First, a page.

What interests me about Eugene, Ore.’s Cherry Poppin’ Daddies is not whether they’ll last past their second decade, what they do outside of the band or why they opted to go the DIY route with new record Susquehanna, a nostalgic nod to the albums that embraced third-wave ska and only touched on the slinky swing that made them famous. For what it’s worth, though, they’ve got jobs in bartending and teaching as well as a molecular biology degree among them, and according to frontman Steve Perry, they simply didn’t like their last label much (though guitarist Jason Moss claims they were thrown “to the curb” for lacking a hit in 2000’s Soul Caddy).
What I want to dig into is the bio on their Web site, written by Moss. Here he has snidely referenced how once “the phrase ‘swing scene’ rolled off the critical number of tongues necessary for mass acceptance, Universal subsidiary Mojo got behind an already-available compilation called Zoot Suit Riot: The Swingin’ Hits of...” And likewise, he’s mentioned the failure of Soul Caddy’s “Diamond Light Boogie” to “reach the chart heights of ‘Riot,’ [surprising] no one.”
“I wouldn’t say I’m bitter about the success of Zoot Suit Riot; if anything I’m thankful, but it was also just a strange time to have a hit,” Moss writes. “When it was a hit, the other bands that were popular at the time were Marcy Playground, Fastball. Record labels were just signing whoever had a hit ready to go.”
Like Perry and keyboardist Dustin Lanker, Moss’ only real goal with this band was to make enough money to live, and to have a record that would pay for the next. But past is past. In this decade, Perry and Moss briefly dabbled in what Moss calls “glam rock” (and what I would call “dad rock dressed for Bastille Day”) via side project White Hot Odyssey.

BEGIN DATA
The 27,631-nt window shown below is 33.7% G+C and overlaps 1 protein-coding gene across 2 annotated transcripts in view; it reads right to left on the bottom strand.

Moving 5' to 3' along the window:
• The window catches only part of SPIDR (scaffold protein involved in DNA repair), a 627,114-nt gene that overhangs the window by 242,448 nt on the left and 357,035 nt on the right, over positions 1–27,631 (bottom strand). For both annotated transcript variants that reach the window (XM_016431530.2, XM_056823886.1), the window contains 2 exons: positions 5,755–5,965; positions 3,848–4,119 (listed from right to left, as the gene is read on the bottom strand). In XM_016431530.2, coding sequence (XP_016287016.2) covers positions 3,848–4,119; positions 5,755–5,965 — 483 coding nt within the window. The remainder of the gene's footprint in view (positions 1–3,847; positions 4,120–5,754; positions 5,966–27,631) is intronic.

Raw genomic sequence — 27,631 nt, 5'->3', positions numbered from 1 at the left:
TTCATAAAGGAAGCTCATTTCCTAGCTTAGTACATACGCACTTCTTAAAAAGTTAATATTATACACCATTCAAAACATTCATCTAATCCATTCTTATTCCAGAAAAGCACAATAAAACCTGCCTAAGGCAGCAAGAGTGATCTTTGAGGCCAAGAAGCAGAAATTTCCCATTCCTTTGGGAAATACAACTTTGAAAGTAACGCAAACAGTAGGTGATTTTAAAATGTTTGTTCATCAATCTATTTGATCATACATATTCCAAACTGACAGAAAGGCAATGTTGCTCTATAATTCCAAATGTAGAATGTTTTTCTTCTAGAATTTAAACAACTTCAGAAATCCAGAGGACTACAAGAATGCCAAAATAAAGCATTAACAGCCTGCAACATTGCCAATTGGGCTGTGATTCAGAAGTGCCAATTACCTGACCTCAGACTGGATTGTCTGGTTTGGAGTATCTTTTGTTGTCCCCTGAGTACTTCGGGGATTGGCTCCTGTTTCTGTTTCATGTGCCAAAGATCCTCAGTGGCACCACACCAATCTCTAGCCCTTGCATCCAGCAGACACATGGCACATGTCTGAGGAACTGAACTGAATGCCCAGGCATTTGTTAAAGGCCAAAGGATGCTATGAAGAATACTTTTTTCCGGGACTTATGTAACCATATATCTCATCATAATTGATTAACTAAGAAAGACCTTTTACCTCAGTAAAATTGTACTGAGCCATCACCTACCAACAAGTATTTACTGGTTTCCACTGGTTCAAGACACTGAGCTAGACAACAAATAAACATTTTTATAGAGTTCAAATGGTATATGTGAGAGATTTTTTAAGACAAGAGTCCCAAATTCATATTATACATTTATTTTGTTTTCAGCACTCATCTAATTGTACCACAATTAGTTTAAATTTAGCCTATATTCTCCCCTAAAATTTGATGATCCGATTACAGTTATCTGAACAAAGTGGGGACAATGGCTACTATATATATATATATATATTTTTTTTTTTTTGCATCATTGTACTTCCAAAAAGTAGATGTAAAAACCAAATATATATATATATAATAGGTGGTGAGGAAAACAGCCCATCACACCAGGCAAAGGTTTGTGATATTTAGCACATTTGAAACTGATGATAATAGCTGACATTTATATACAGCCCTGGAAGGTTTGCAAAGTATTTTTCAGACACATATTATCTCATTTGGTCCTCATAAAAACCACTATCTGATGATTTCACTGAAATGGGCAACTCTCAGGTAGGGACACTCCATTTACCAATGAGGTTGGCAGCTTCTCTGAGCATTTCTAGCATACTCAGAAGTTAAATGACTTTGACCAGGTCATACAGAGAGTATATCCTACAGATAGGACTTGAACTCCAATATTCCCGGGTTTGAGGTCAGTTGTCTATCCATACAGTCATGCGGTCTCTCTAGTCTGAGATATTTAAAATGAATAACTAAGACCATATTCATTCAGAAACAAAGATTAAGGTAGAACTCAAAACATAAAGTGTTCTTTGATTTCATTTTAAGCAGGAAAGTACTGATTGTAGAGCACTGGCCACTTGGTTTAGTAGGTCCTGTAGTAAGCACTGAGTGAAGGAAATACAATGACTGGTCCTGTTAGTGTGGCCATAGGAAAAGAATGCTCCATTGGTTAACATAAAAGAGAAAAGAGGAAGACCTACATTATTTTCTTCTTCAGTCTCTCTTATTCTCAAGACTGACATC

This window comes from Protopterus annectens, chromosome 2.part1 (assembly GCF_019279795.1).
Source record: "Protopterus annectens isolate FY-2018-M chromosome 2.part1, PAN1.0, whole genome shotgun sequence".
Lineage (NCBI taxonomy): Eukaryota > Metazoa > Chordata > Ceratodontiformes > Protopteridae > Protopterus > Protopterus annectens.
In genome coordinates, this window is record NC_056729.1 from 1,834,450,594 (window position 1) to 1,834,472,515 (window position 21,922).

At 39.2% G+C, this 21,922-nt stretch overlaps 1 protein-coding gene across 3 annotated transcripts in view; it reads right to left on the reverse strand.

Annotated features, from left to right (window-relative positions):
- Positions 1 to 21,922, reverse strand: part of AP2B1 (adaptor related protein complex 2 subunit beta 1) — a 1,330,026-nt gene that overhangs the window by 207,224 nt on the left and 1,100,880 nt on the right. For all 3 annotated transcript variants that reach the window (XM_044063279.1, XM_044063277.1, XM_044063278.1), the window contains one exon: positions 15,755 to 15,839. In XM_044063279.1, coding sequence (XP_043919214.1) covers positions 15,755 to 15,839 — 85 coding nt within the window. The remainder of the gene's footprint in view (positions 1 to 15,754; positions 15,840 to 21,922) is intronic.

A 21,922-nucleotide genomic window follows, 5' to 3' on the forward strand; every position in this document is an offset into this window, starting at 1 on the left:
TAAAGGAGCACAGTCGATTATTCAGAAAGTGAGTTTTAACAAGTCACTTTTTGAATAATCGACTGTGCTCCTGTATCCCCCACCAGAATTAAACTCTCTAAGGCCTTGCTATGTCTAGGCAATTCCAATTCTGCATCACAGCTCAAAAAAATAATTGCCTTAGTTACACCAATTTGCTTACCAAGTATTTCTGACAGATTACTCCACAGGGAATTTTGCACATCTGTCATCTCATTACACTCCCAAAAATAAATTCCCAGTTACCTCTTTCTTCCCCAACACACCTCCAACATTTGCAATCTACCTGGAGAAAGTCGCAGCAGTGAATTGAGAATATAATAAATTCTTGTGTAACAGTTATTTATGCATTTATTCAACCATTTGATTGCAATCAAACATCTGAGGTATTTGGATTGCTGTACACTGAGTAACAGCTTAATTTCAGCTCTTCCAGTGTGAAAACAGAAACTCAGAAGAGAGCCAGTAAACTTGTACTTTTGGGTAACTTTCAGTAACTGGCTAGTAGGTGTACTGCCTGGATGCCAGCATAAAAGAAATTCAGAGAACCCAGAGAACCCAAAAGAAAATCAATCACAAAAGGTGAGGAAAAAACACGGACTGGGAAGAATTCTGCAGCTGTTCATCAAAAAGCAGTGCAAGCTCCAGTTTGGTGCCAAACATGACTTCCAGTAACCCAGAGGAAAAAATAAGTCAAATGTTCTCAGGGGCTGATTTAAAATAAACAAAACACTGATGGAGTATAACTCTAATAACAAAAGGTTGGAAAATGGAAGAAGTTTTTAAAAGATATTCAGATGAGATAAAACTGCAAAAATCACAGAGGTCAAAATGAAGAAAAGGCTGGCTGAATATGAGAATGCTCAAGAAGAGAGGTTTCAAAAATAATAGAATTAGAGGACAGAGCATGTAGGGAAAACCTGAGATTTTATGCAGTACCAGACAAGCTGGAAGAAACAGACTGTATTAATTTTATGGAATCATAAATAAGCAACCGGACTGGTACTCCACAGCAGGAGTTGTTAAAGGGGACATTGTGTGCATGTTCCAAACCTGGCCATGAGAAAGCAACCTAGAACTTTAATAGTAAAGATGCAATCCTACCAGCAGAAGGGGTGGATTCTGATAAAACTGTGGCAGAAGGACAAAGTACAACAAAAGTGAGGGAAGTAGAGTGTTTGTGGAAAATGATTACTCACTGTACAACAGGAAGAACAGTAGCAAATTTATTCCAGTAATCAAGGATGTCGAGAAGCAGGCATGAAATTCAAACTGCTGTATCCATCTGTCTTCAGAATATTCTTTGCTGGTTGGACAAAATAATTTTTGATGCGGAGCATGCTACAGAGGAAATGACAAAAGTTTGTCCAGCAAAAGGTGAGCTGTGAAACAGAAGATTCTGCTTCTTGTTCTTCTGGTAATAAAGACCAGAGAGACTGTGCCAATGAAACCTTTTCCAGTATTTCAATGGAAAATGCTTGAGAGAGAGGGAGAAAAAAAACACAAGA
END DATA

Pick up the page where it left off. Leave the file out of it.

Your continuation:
Luckily, the Daddies are now back from an imagined hiatus and touring the record they self-released this spring. They’re bored with the past. But what do they want to talk about?
Perry’s songwriting, for one. On their hesitance to embrace a single genre, Perry draws comparison to the “periods” Picasso is often lumped into – it’s the audience, not the artist, that aims to categorize. Lanker, meanwhile, talks up “the juxtaposition of happy or peppy music and dour lyrics,” a rebellion against the “where’s my cocktail?” approach to swing and ska he deems typical. He and Perry love the idea of twisting a song into a tale of the sad clown – bittersweet, a touch wistful, major chords under violent lyrics.
Moss links this irony to Perry’s affinity for gangster movies and history, noting an old song like “Pink Elephant,” which swung arrogantly, sure, but referenced “prohibition and the underside of [it]” with lines like, “He eats boot black rotted on a piece of white bread.” I’d call out his obsession with sin and sleaze, but Moss says simply that Perry’s got a standard human fascination with crime and darkness.
What the group hates discussing is the origin of their band name (“one of those things … people sitting around drinking…”), and left somewhat quietly is Perry’s leadership role, which Moss likens to that of Bruce Springsteen versus his E Street Band (“there’s a point where Bruce Springsteen has the final say”). So if any neutral words ought to be, they will come from trumpet player Dana Heitman, who reveals that, “I may be the trumpet player, but I really enjoy a good metal band.”
Also, he summarizes, “Boxers. Medium-rare. And as loud as it can be without causing pain.”
Susquehanna is currently available. For more information, visit www.daddies.com.